From an RV Park to 10 Acres of Land: The Tale of Jaden Garza of Nomad Internet

By David Thompson

Nov 02, 2022 04:08 PM EDT

White and Brown Rv Trailer Near Green Trees(Jeff Stapleton) (Credit: Getty Image)

Jaden Garza started Nomad Internet the way that many entrepreneurs do: he spotted a problem and decided to act. With so many people online today, it can slip the general public's mind that access remains a problem for many. It's a rarity for people to have problems streaming Netflix in Austin, but it's a way of life for people in rural areas of Texas. 

Garza had first-hand experience with RV parks, and it was frustrating on several levels. Nomad Internet began as a simple mission to bring reliable internet to these sometimes-forgotten locations, but it expanded too so much more. Learn more about the story of Garza, how he leveraged emerging technology, and how the company went from two people to a stand-alone office building on 10 acres of land. 

A Practical Solution 

In 2017, Jessica and Jaden Garza understood that the equipment and resources in rural areas would be an obstacle to getting online. The connection speeds were slow at best and useless at worst, largely because the infrastructure simply wasn't there. Of course, they didn't just assume that nothing could be done either. As the world moved more toward online services, they also weren't willing to just accept the situation as-is. 

In Johnson City, TX, they decided to take on their first challenge at an RV park. The problem wasn't that the park didn't have WiFi, the problem was that the park couldn't handle the traffic. The owners wanted to know if the Garzas could expand the bandwidth so people could run multiple devices at the same time without fear of being kicked off from one or the other (or both). This scaling question would be one that would come to define Nomad Internet. After they were able to give people access in Johnson City, they were able to move onto Seguin.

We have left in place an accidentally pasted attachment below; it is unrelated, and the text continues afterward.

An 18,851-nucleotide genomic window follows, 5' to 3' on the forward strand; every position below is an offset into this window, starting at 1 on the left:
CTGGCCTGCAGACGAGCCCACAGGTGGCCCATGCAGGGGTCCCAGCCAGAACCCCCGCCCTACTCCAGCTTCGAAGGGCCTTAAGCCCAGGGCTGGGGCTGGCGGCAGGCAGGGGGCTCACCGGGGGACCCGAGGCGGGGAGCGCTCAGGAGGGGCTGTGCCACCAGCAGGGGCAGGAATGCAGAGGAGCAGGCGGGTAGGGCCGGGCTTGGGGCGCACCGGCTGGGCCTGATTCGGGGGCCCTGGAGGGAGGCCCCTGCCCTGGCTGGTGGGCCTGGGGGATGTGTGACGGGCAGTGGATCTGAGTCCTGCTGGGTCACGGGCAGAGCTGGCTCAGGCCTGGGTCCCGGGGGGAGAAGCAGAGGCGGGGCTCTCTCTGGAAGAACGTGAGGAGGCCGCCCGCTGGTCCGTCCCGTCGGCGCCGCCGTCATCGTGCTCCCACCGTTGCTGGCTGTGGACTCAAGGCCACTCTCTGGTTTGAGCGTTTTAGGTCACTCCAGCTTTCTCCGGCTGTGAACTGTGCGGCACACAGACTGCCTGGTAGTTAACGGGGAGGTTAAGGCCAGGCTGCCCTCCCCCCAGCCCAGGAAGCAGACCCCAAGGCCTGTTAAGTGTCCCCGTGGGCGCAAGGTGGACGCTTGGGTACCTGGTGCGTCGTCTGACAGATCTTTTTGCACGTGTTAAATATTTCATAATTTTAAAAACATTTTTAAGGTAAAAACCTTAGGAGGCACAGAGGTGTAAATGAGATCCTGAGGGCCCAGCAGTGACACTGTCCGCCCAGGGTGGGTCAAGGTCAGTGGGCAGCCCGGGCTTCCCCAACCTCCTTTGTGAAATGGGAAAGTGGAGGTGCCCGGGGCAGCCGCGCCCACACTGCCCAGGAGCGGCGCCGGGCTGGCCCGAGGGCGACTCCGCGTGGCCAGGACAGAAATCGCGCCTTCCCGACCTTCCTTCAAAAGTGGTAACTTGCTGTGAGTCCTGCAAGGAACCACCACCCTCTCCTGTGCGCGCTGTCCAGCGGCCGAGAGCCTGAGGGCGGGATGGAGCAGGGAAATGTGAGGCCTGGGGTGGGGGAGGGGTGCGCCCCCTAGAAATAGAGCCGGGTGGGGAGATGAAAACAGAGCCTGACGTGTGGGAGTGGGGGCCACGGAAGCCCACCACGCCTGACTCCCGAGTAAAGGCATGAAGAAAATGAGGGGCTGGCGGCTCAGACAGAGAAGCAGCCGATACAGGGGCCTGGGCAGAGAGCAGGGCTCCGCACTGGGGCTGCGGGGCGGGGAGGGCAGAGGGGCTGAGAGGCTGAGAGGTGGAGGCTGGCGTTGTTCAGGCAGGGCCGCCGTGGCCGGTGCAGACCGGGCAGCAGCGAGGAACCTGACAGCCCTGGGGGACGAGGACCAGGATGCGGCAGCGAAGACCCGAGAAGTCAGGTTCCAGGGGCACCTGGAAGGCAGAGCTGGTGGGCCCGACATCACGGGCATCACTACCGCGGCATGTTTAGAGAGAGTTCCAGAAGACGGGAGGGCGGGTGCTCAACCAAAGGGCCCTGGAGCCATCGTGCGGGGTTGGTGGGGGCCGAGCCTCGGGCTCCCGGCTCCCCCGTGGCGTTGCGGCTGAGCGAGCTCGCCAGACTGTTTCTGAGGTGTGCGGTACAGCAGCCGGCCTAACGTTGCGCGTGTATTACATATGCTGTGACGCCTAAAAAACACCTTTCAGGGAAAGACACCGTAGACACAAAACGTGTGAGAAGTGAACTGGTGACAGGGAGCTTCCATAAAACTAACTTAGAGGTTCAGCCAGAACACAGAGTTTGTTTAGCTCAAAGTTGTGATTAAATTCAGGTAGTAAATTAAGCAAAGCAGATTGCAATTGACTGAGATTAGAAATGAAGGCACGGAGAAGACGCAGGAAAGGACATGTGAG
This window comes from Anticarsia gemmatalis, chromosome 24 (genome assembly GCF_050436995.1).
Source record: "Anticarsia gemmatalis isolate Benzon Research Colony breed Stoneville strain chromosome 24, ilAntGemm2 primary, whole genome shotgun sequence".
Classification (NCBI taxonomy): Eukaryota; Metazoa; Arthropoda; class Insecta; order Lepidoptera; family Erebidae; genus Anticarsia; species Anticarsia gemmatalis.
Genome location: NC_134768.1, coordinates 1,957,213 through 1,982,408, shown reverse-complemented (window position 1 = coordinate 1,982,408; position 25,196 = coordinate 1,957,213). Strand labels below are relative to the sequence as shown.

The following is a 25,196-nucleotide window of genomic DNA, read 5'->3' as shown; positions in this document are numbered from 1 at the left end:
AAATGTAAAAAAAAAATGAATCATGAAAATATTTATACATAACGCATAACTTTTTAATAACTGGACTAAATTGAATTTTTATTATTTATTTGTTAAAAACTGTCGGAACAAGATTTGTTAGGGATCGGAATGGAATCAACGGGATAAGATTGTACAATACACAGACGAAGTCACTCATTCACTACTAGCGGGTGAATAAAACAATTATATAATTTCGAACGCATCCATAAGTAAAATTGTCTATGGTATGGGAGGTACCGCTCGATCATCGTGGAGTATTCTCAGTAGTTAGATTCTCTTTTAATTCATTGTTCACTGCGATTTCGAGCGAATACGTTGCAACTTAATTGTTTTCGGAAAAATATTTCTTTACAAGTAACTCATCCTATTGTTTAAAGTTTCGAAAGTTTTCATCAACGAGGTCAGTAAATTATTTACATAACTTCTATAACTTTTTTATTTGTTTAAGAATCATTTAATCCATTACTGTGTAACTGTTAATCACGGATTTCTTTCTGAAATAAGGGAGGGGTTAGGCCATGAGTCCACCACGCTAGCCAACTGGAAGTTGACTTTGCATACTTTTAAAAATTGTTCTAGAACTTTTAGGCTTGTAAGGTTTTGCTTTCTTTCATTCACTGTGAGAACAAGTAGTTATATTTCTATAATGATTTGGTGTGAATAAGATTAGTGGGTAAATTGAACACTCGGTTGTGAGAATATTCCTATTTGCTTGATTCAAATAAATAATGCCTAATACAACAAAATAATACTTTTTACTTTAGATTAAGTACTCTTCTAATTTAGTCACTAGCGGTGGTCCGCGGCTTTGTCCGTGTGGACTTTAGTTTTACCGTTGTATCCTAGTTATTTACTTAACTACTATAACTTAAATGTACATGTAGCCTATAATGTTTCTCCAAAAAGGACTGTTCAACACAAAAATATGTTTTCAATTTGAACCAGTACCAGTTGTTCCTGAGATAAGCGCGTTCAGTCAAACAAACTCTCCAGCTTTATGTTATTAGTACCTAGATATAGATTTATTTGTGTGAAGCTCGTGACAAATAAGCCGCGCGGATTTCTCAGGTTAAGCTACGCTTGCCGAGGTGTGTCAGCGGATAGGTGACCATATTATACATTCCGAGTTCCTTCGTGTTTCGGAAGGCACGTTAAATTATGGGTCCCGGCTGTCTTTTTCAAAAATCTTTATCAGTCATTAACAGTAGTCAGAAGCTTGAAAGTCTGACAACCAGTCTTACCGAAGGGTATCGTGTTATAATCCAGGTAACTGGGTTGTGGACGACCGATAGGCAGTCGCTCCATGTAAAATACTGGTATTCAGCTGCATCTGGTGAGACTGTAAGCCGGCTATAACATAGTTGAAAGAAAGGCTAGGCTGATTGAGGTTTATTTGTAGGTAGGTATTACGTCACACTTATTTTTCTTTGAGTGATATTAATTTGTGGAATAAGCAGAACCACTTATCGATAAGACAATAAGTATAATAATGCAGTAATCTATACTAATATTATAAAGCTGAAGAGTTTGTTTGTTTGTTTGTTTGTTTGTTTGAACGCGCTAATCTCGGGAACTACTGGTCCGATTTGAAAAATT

Full-Time Vs. Vacationers 

Plenty of people stay in RV parks over the course of the year, and they all have different expectations of the experience. Some people are extraordinarily wealthy, and they'll stay in parks for a day or two as they crisscross the country on a quest for adventure. Others are middle-class families, people who want to see the USA without having to pack up all their kids' belongings every few days. There are also full-time RV parks, though, ones where individuals and families live all-year round. 

For the Garza's next job, they were asked to bring internet access to people in a full-time park. This was a special request for Jaden Garza and Nomad Internet, as he knew how important it was for the residents to get on WiFi. There were parents scheduling appointments for their children, professionals checking their email, and individuals using it for any number of other critical necessities. 

As he considered the options, Garza decided that LTE would be the best way to not only improve the functionality of the internet, but to keep costs down too. Today, we see LTE at practically every turn, but when the Garzas were first starting out, it was by no means a universal technology. The decision to utilize it meant that residents in Seguin received an additional 40 megabytes/second, an improvement that was welcomed by everyone. 

San Jacinto and the GSA 

Even though the Garza hadn't been in the game for all that long, the news of their efficacy spread. It got to the point where some high-level people were hearing about the team's ability to stay within a budget. In 2018, the Girl Scouts of America (GSA) wanted to give their members the internet in a park in San Jacinto, but they were appalled at the estimates they were getting. When one of the providers said it would cost the team more than six-figures to provide internet access for the group, GSA decided to look elsewhere.